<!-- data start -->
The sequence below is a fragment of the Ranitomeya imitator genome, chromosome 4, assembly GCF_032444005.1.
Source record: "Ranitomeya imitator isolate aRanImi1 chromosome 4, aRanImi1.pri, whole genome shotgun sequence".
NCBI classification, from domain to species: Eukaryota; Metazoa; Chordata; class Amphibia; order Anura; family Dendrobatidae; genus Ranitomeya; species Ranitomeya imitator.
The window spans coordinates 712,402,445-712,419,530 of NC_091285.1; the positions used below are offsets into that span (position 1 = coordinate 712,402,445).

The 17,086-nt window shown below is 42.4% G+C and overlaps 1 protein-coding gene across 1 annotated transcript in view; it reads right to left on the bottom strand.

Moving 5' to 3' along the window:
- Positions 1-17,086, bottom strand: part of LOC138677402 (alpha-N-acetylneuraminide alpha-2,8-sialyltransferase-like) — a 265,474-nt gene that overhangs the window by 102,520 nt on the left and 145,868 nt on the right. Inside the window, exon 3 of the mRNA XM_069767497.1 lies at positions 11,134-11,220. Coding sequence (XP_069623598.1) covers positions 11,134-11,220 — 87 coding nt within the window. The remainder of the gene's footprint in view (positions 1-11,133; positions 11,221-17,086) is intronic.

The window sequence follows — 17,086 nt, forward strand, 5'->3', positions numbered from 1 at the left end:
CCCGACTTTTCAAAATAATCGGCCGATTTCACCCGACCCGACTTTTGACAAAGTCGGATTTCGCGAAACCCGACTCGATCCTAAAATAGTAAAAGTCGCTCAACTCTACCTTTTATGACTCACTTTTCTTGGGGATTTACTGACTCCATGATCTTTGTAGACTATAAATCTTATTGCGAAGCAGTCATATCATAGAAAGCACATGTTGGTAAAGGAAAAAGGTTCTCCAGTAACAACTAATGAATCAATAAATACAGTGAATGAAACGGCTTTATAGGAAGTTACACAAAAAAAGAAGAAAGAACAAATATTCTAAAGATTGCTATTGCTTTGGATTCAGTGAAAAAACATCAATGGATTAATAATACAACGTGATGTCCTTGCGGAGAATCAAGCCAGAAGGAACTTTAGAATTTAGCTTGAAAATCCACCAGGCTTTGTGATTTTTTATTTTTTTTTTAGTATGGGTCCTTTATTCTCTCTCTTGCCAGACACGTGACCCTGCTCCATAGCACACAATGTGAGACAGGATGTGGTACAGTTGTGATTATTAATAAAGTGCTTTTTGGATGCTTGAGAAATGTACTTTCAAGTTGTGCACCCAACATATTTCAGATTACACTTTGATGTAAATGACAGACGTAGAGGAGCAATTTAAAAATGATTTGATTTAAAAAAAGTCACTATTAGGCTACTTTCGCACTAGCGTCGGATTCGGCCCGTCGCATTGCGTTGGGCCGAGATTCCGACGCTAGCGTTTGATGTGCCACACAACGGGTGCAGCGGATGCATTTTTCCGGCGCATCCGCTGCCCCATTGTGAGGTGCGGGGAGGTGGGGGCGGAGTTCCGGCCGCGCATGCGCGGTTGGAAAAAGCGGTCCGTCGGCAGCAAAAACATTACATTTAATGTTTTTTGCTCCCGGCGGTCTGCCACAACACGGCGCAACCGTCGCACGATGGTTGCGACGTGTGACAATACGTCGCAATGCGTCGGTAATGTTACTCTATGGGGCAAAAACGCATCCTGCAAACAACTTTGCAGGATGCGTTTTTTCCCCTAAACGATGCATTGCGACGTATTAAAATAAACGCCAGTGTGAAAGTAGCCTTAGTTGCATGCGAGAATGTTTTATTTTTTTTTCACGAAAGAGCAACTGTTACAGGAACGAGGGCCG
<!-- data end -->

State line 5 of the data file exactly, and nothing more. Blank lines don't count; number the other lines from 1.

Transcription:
The 17,086-nt window shown below is 42.4% G+C and overlaps 1 protein-coding gene across 1 annotated transcript in view; it reads right to left on the bottom strand.